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Porsche 911 review - interior and tech

Comfortable, classy and just the right amount of technology, the new 911’s cabin takes quite a step on from the 991

Evo rating
  • Immense powertrains; chassis balance; response and tactility of controls
  • You need to push it too hard to find the joy

As with the exterior design, 911 cabins have been a largely evolutionary affair, yet the new 992 cleans up its distinctive elements in a sleek and minimalist new form. Amongst a few classic details like the five-ring dial pack (four of which are now digital), the 992’s interior is well appointed, solidly built and luxuriously trimmed, and can of course be enhanced even further with an almost endless list of optional finishes and accessories.

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The basic design has certainly matured. Its centrepiece is a three-spoke, 918-style steering wheel just like before, but also notable is the new instrument cluster, which comprises a traditional analogue tachometer (albeit quite different in appearance to that of previous 911 clusters), flanked by a pair of digital screens.

Porsche tradition continues in that the outer edges of these two screens are obscured by the steering wheel, but the information they present (from conventional trip computers to satnav mapping) is as clear and concise as in any other Porsche.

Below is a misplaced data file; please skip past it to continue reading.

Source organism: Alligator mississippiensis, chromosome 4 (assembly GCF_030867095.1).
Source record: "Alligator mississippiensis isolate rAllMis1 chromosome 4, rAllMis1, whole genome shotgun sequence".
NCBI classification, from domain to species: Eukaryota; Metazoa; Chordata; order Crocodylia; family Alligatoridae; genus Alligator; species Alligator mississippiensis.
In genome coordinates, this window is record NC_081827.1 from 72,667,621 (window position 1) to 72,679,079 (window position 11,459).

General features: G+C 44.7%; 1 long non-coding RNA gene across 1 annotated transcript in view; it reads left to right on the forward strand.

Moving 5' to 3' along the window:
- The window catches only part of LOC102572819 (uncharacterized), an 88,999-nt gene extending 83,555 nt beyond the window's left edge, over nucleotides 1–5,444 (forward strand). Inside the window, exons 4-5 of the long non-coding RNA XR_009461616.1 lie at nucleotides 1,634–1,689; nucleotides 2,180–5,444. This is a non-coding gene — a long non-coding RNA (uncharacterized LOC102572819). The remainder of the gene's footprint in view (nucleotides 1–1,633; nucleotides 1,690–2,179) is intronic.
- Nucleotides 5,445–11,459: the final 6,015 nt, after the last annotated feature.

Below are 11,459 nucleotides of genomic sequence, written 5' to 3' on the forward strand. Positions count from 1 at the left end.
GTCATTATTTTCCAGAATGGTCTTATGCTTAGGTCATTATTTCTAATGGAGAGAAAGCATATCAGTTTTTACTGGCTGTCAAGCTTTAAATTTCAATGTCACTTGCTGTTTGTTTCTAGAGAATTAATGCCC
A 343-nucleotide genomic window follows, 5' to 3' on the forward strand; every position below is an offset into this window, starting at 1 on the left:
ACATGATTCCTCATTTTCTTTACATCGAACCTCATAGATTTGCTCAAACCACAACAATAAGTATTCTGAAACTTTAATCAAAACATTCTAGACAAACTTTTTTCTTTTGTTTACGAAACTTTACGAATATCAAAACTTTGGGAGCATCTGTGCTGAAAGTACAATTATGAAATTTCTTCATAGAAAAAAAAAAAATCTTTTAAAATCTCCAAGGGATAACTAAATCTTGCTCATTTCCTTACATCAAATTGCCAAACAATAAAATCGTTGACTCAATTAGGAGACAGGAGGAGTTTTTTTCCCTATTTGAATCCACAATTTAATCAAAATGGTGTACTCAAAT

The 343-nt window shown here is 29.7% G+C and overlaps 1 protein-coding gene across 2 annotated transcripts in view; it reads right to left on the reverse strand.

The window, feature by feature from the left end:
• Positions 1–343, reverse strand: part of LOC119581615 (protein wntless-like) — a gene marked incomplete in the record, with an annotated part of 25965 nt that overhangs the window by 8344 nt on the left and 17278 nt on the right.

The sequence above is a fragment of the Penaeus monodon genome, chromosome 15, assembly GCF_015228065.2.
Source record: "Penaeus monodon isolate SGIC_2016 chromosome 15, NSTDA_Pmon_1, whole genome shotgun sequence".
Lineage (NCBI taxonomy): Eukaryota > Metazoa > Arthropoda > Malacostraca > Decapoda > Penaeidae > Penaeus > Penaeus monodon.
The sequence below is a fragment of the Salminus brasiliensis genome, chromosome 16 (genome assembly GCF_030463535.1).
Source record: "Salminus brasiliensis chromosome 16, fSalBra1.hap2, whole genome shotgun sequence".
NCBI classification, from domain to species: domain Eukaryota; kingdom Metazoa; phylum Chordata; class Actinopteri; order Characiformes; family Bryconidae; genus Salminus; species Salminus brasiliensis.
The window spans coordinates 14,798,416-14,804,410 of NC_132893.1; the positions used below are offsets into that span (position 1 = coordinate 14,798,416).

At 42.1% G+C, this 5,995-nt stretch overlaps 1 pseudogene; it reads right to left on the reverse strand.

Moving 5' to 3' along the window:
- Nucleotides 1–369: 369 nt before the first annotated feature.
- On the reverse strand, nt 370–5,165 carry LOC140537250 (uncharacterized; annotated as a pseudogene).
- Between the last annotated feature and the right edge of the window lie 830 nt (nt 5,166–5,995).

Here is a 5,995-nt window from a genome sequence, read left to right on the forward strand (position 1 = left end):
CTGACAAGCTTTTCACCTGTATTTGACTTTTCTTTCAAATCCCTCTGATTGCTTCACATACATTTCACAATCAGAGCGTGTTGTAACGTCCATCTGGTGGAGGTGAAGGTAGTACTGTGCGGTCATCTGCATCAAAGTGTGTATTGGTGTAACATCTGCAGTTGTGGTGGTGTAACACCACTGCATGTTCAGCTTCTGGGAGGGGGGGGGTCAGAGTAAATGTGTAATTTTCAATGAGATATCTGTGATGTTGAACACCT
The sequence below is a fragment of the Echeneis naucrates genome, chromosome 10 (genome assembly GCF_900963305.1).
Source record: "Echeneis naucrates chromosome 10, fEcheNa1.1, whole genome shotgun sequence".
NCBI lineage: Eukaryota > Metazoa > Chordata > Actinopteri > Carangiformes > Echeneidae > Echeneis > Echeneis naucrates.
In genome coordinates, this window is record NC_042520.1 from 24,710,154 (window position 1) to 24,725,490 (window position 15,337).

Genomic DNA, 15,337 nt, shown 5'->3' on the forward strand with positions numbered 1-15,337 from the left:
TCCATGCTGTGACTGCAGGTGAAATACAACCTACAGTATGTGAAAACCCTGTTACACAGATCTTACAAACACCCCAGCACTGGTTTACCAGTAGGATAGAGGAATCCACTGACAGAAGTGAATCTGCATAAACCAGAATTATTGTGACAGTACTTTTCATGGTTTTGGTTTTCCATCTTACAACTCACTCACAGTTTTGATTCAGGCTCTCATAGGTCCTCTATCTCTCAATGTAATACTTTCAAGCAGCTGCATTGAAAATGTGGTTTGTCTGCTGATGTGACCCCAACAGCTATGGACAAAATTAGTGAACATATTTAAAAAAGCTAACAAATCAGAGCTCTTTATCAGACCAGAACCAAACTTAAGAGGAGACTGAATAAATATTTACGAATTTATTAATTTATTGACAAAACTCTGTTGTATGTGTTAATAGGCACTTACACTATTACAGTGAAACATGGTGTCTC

The rest of the interior takes several cues that were introduced with the current Panamera, from a flat centre console adorned with touch-sensitive switches to the wide touchscreen in the centre of the dashboard. The environment is certainly more traditional than the Panamera’s high-tech approach, but quite different from the 991’s. Different, too, is the gear selector for the PDK, which is one of the few areas to let the side down, both visually and in terms of tactility – the small lever is nothing like as satisfying as the old pistol-grip affair.

The driving position is excellent, and as a 2+2 with a surprisingly large luggage area under the front cover, the 911 continues to offer more practicality than many cars you’d consider rivals. It’s a shame, though, that in the move towards a more GT-like feel, the old 911 bugbear of excessive road noise hasn’t been banished – it’s one of very few things that spoil the cabin ambience.

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